A population dynamic model assessing options for managing eastern oysters (Crassostrea virginica) and triploid Suminoe oysters (Crassostrea ariakensis) in Chesapeake Bay
A demographic population simulation model was developed to examine alternative fishery management strategies and their likely effects on the probability of extirpation of local eastern oyster (Crassostrea virginica) populations in the Chesapeake Bay. Management strategies include varying the minimum shell length-at-harvest, harvest rate, and rate and frequency of stocking of oyster seed with respect to varying salinities and oyster population densities. We also examined the rate of disease-mediated mortality that can be tolerated by a viable population.
High density populations at low salinity sites remained viable under a 100% harvest rate and 76.6 minimum shell length-at-harvest due to increased fertilization efficiency in high densities, which increased reproduction. Low density populations at low salinity sites remained viable when harvest rate was set at 0.5 and minimum shell length-at-harvest was set at 85 mm. Neither reducing harvest rate nor minimum shell length-at-harvest produced a viable population at high salinity sites. The effects of disease-mediated mortality were too great for these management options to decrease the probability of extirpation to zero. Supplemental stocking conducted regularly reduced extirpation probabilities to zero and pulse stocking (every five to ten years) did as well, although it required a much larger number of oysters to be stocked. Decreasing disease-mediated mortality rates by 20% in high density populations and by 80% in low density populations reduced the probability of extirpation to zero, suggesting the degree of genetic improvement needed to rebuild eastern oyster populations in the Chesapeake Bay.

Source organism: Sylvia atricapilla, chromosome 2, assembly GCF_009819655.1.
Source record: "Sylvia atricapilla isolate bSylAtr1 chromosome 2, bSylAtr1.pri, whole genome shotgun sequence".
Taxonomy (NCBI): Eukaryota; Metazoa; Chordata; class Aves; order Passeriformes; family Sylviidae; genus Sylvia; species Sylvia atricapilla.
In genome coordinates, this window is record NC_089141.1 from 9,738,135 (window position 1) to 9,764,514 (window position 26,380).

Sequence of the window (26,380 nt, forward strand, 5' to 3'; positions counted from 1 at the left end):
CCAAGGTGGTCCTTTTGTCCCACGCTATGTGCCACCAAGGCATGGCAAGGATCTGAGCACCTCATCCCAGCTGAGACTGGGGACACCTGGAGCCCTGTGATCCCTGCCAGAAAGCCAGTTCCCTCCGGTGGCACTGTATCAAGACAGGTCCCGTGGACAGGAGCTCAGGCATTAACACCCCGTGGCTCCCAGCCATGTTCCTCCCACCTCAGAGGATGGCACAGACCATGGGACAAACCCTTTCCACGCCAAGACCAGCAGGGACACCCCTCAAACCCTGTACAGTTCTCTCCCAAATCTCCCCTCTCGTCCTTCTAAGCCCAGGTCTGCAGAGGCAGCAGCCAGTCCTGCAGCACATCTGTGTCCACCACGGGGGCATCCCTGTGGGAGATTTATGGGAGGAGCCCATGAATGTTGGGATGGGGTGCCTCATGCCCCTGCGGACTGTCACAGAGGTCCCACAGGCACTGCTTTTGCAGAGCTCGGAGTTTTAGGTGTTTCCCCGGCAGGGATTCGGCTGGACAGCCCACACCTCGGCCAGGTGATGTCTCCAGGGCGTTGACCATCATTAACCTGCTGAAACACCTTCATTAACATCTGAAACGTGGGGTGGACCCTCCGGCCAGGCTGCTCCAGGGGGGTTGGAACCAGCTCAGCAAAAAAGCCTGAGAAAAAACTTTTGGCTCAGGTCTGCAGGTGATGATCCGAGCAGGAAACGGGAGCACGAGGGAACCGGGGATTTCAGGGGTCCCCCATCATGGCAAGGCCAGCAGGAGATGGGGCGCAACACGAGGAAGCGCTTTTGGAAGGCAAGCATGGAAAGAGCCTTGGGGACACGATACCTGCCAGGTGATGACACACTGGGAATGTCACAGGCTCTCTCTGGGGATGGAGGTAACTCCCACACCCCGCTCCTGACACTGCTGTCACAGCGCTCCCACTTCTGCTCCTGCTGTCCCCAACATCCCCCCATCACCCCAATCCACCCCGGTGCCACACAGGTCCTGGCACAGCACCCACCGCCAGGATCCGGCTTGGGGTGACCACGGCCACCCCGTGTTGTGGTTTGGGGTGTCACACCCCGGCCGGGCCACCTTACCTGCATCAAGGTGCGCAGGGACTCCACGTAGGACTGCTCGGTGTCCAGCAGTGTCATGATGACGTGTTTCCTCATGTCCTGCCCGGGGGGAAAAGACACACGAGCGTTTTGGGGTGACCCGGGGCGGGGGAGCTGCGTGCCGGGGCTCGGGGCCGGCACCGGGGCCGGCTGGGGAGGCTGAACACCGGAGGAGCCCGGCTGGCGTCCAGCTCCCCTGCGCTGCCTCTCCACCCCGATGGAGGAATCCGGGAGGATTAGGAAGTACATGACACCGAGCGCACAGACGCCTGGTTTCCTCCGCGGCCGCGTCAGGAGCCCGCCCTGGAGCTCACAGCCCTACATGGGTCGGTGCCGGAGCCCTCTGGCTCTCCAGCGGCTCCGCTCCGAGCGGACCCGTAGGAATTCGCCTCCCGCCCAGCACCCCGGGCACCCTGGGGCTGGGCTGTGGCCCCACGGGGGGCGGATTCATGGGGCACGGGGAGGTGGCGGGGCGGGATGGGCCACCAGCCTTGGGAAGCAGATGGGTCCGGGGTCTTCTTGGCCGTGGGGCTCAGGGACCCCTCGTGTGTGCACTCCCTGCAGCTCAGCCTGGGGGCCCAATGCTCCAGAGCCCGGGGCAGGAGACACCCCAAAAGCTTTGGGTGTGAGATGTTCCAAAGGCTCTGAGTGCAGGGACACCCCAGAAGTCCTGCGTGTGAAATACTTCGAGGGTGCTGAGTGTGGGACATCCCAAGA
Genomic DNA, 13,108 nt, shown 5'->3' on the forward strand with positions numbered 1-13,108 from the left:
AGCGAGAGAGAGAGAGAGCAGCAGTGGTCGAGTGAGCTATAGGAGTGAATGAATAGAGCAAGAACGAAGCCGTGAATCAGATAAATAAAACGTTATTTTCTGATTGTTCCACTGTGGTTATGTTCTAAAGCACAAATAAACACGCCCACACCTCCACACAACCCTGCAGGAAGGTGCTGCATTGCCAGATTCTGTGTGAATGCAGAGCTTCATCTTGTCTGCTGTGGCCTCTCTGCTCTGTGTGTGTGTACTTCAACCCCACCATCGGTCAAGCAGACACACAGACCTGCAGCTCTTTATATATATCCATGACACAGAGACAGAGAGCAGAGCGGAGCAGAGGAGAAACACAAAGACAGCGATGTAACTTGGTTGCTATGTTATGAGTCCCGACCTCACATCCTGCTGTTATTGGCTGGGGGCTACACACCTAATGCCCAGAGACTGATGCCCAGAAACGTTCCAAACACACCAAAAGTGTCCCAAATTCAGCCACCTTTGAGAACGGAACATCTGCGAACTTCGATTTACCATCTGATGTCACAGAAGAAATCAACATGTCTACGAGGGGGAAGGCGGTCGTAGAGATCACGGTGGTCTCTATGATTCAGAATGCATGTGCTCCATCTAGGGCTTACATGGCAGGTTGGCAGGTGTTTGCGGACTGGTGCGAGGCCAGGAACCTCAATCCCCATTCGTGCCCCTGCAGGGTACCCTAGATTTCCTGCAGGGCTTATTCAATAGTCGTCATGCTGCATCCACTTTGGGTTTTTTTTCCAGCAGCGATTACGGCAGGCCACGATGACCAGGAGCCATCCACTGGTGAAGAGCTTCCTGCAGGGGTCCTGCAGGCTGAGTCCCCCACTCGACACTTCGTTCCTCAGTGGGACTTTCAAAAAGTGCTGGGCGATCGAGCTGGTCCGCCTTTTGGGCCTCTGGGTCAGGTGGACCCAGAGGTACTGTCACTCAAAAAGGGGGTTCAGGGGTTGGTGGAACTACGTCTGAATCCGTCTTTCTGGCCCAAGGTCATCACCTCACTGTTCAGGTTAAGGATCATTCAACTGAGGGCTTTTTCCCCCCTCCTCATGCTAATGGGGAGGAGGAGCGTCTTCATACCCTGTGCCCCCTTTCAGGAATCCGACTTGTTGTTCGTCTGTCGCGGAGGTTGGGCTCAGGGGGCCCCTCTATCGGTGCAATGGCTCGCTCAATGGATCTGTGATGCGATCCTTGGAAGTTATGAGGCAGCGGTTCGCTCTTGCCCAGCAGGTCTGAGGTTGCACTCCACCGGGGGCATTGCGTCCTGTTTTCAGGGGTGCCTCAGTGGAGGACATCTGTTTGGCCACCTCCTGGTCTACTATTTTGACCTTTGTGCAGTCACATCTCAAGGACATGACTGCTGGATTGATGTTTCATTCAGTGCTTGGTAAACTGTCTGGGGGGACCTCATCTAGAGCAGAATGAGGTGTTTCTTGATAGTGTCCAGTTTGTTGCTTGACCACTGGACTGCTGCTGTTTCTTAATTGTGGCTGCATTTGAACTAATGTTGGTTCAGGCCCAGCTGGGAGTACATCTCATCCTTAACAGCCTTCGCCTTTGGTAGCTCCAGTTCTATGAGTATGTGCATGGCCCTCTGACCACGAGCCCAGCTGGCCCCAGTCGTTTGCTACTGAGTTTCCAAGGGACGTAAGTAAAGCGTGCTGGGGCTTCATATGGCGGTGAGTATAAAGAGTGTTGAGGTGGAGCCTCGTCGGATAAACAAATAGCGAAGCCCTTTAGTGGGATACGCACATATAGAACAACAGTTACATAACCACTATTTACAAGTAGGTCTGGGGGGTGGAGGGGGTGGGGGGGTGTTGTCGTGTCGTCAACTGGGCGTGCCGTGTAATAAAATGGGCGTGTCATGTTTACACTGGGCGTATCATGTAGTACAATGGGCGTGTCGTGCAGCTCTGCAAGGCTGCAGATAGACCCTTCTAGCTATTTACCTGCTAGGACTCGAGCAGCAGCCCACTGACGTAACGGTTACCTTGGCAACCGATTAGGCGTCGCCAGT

Culture of a non-native species, such as the Suminoe oyster (Crassostrea ariakensis), could supplement harvest of the declining eastern oyster fishery in Chesapeake Bay. Because of possible ecological impacts from introducing a fertile non-native species, introduction of sterile triploid oysters has been proposed. However, recent data show that a small percentage of triploid individuals progressively revert toward diploidy, introducing the possibility Suminoe oyster might establish self-sustaining populations. To assess the risk of Suminoe oyster populations becoming established in Chesapeake Bay, a demographic population model was developed. Inputs modeled included: salinity, stocking density, reversion rate, reproductive potential, natural and harvest mortality, growth rates, and effects of various management strategies, including harvest criteria. Results showed decreased probability of a Suminoe oyster population becoming self-sustaining when oysters are grown at low salinity sites, certainty of harvest is high, minimum shell length-at-harvest is small, and stocking density is low. Results of the model suggest management strategies that will decrease the probability of a Suminoe oyster population becoming self-sustaining. Policy makers and fishery managers can use the model to predict potential outcomes of policy decisions, supporting the ability to make science-based policy decisions about the proposed introduction of triploid Suminoe oysters into the Chesapeake Bay.